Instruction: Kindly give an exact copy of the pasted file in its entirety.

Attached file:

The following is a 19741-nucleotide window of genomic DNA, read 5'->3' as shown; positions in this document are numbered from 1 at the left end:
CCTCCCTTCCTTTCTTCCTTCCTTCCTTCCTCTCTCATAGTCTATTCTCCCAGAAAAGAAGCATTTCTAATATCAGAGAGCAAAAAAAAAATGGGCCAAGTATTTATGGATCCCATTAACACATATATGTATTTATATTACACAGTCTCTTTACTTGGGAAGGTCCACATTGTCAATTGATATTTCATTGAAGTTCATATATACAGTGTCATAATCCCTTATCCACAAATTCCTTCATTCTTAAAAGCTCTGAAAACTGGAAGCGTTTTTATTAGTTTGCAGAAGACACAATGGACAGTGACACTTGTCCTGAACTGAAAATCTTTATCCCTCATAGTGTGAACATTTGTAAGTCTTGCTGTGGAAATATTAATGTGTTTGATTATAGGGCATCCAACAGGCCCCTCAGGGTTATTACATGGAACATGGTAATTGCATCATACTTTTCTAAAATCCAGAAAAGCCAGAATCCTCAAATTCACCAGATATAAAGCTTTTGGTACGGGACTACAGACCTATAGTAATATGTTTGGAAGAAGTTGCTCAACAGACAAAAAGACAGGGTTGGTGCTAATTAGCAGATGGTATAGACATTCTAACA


The following is a 19741-nucleotide window of genomic DNA, read 5'->3' as shown; positions in this document are numbered from 1 at the left end:
CCTCCCTTCCTTTCTTCCTTCCTTCCTTCCTCTCTCATAGTCTATTCTCCCAGAAAAGAAGCATTTCTAATATCAGAGAGCAAAAAAAAAATGGGCCAAGTATTTATGGATCCCATTAACACATATATGTATTTATATTACACAGTCTCTTTACTTGGGAAGGTCCACATTGTCAATTGATATTTCATTGAAGTTCATATATACAGTGTCATAATCCCTTATCCACAAATTCCTTCATTCTTAAAAGCTCTGAAAACTGGAAGCGTTTTTATTAGTTTGCAGAAGACACAATGGACAGTGACACTTGTCCTGAACTGAAAATCTTTATCCCTCATAGTGTGAACATTTGTAAGTCTTGCTGTGGAAATATTAATGTGTTTGATTATAGGGCATCCAACAGGCCCCTCAGGGTTATTACATGGAACATGGTAATTGCATCATACTTTTCTAAAATCCAGAAAAGCCAGAATCCTCAAATTCACCAGATATAAAGCTTTTGGTACGGGACTACAGACCTATAGTAATATGTTTGGAAGAAGTTGCTCAACAGACAAAAAGACAGGGTTGGTGCTAATTAGCAGATGGTATAGACATTCTAACA